Beneath the streets of London, there is a vast, mile-long network of tunnels. And while they may be abandoned, they're not like the rest of the entries on this list: They're actually still in peak condition. They were used as community bomb shelters during WWII, and were built with every amenity needed to keep a whole society happy, healthy and entertained for up to five weeks. There are full, functioning restaurants, rec rooms, pool halls, movie theaters and even pubs down there, just waiting to be used.
The aesthetics are all original too, so the design of the residential tunnel areas is still in keeping with '50s sensibilities. If
vault sections stirred something in the crazy isolationist in you, well you'll be happy to know that those things are plenty real, and they're conveniently located right in the heart of London. All utilities -- electricity, water and phone -- still function just fine, because the tunnels have been occupied at various points in history by codebreakers, soldiers, British Secret Service and eventually the BT Group, a European phone company. The last owners put the tunnels up for sale back in 2008, to the tune of $7.4 million dollars. Though they wanted to keep both the entrance:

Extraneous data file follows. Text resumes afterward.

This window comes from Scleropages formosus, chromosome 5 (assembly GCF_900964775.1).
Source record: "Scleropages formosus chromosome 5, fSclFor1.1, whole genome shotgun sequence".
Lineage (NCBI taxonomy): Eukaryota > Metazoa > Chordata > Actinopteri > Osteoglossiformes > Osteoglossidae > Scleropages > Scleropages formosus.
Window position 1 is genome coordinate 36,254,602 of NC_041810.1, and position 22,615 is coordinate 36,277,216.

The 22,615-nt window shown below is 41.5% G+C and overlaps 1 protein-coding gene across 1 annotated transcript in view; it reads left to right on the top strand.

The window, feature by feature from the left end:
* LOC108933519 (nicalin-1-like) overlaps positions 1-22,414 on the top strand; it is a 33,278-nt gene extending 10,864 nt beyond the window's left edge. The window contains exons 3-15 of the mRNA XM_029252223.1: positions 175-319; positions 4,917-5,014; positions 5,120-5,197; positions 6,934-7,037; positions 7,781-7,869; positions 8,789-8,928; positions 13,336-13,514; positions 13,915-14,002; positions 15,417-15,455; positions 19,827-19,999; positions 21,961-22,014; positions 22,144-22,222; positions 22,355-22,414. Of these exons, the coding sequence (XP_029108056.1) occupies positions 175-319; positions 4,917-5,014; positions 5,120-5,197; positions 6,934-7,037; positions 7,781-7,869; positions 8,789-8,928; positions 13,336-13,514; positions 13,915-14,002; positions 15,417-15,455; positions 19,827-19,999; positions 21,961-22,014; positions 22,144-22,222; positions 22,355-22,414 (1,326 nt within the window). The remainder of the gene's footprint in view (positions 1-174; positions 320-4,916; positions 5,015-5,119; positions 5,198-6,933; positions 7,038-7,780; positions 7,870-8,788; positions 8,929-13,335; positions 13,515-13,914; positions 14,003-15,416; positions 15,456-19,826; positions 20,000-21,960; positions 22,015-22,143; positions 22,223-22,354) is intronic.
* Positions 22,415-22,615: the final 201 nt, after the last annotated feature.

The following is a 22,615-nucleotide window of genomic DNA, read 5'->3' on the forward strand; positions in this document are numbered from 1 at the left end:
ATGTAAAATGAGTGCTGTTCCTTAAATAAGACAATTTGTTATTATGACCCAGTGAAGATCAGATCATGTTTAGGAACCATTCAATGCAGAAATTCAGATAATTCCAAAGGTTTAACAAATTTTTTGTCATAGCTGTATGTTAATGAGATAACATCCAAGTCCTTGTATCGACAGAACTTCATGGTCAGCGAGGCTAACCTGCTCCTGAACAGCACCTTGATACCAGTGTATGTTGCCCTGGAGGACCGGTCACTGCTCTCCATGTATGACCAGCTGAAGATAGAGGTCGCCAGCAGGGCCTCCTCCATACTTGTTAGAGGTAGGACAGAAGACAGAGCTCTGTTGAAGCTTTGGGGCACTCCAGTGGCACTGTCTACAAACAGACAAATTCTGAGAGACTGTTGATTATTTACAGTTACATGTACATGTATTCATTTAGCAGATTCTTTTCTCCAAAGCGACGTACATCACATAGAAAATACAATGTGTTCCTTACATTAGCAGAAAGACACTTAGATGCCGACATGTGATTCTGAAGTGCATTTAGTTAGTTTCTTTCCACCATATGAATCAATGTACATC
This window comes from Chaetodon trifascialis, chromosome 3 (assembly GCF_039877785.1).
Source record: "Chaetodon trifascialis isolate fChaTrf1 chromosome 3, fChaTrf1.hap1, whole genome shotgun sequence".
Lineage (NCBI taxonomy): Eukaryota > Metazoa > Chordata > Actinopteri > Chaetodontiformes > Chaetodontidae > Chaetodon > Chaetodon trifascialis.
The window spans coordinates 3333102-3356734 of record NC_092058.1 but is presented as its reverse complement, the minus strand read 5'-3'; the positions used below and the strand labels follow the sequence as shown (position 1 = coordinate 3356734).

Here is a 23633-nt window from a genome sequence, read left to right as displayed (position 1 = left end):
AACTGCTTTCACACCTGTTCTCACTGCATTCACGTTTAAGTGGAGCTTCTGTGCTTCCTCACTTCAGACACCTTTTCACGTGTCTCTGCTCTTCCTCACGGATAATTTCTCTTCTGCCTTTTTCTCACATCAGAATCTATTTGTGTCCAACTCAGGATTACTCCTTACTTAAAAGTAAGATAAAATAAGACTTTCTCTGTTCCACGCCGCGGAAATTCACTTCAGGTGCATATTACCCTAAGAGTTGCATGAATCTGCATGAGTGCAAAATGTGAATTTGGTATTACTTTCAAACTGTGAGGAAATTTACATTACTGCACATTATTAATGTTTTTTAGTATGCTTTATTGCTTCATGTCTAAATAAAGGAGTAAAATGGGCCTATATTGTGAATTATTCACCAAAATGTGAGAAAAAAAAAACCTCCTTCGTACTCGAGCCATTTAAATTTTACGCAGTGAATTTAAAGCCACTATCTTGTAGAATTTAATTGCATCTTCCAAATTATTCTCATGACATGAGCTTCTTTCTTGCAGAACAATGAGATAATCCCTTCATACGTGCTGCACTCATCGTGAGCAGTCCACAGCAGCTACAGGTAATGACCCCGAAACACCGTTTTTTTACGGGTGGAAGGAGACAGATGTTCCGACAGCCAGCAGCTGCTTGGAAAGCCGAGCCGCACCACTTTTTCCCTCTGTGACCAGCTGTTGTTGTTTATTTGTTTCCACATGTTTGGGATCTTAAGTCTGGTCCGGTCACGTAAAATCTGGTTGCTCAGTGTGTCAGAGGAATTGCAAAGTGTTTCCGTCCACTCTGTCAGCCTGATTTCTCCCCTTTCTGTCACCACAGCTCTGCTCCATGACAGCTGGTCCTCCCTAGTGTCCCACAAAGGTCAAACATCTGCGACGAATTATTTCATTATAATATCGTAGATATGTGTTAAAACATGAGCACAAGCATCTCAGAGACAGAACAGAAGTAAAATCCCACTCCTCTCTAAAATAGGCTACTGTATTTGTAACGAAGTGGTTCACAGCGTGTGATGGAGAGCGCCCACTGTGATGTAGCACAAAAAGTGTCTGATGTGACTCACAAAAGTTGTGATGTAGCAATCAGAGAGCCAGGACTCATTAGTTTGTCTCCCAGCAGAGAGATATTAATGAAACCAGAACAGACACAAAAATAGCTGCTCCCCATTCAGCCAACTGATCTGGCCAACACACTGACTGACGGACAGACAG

... and the name of their prospective buyer a secret, rumors say the latter was a man named Simon Woodroff, who we can only assume is a roguish chap living a seemingly devil-may-care playboy lifestyle, yet plagued by grief, anger issues and a rather unhealthy penchant for winged nocturnal rodents.
During the Cold War, Chairman Mao commissioned the largest bomb shelter in the world, right beneath the streets of Beijing, China. It was intended to house six million people, and it was all interconnected. See, he didn't want his citizens to merely survive a nuclear attack -- he actually wanted the city to continue to function, unimpeded, even as radioactive hellfire rained down from above.